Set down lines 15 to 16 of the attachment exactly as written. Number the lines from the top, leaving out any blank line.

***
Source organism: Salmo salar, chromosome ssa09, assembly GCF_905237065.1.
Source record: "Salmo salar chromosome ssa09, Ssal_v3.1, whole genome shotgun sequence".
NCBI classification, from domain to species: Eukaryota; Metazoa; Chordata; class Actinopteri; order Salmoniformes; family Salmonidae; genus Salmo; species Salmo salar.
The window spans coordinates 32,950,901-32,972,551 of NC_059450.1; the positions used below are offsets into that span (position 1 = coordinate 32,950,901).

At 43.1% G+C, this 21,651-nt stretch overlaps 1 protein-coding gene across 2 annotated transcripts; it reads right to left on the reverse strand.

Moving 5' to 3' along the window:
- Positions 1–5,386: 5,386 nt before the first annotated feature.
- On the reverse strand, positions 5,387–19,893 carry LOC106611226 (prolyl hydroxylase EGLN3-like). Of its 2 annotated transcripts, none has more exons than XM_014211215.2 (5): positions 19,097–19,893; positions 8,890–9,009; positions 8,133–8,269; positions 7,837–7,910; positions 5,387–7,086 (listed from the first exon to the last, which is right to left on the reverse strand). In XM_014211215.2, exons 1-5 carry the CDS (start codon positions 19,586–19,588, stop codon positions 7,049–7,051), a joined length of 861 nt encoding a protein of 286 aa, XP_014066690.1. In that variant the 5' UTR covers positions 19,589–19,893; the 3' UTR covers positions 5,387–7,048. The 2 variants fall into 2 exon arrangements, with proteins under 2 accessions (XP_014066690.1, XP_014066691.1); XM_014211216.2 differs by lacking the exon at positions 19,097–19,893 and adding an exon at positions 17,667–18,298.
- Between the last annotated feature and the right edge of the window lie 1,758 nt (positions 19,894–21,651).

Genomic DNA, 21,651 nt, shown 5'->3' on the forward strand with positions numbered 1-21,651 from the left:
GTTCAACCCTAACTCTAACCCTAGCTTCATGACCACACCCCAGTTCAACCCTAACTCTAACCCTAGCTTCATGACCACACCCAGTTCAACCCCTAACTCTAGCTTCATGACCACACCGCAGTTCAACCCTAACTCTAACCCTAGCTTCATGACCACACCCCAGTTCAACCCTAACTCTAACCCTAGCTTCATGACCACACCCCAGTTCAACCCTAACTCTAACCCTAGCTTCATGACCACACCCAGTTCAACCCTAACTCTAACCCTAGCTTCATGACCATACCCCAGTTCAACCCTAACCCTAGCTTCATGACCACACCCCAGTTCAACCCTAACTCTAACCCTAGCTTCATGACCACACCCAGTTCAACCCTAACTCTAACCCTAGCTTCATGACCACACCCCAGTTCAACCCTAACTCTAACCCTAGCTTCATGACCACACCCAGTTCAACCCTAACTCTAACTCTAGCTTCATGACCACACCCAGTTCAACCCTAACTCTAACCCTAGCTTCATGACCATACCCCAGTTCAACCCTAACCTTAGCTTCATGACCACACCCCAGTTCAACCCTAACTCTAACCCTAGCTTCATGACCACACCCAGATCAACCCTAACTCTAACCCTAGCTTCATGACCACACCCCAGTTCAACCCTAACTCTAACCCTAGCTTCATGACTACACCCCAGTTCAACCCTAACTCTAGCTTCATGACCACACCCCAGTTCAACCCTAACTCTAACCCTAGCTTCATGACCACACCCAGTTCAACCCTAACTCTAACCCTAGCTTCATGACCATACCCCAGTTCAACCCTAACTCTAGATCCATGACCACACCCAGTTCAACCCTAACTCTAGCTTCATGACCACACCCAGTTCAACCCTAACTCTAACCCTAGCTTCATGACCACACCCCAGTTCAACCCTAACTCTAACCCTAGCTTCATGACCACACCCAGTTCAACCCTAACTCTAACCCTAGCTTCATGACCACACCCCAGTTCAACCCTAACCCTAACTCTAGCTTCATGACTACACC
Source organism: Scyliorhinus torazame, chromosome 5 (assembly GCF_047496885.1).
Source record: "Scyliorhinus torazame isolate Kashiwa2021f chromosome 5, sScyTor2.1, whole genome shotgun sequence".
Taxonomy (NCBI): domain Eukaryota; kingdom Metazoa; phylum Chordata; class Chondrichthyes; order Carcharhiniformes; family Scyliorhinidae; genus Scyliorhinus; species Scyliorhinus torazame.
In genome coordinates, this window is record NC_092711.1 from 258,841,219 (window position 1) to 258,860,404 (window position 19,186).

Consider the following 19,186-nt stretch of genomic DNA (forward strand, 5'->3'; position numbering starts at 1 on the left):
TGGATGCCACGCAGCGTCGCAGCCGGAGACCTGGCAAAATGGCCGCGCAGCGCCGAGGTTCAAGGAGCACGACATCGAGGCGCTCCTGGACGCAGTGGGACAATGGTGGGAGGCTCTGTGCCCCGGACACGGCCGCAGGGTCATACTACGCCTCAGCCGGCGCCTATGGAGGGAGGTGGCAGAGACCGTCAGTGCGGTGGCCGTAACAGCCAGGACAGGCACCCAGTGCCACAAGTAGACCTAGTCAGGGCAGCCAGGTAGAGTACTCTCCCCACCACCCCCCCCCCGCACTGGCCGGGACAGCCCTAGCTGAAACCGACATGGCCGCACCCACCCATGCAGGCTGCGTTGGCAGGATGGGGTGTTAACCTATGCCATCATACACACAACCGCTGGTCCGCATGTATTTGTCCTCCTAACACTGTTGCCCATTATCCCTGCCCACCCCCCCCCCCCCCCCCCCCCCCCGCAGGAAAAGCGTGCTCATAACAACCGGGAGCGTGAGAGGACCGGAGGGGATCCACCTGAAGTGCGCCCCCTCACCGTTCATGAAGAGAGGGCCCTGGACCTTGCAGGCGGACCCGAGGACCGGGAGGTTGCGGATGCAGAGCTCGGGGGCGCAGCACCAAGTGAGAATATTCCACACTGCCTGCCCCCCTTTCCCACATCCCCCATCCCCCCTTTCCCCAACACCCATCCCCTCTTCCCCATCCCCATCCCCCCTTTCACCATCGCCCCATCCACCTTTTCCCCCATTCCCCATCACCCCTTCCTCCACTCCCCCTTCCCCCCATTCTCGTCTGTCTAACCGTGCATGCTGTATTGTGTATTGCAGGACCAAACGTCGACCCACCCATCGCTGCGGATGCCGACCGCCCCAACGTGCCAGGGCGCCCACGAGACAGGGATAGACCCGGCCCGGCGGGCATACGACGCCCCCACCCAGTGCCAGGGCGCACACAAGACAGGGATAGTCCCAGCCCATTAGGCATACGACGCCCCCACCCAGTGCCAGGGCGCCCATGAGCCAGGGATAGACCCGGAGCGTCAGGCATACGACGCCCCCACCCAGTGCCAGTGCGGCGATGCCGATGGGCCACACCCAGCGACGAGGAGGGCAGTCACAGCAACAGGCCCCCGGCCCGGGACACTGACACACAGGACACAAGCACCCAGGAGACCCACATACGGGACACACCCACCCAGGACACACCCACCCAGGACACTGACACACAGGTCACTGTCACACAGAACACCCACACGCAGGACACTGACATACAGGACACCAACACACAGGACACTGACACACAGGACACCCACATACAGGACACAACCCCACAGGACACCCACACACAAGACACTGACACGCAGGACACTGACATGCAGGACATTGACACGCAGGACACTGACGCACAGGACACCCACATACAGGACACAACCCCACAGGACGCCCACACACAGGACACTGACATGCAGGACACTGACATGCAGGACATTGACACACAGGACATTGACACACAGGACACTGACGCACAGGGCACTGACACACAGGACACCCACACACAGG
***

In genome coordinates, this window is record NC_092711.1 from 258,841,219 (window position 1) to 258,860,404 (window position 19,186).

Consider the following 19,186-nt stretch of genomic DNA (forward strand, 5'->3'; position numbering starts at 1 on the left):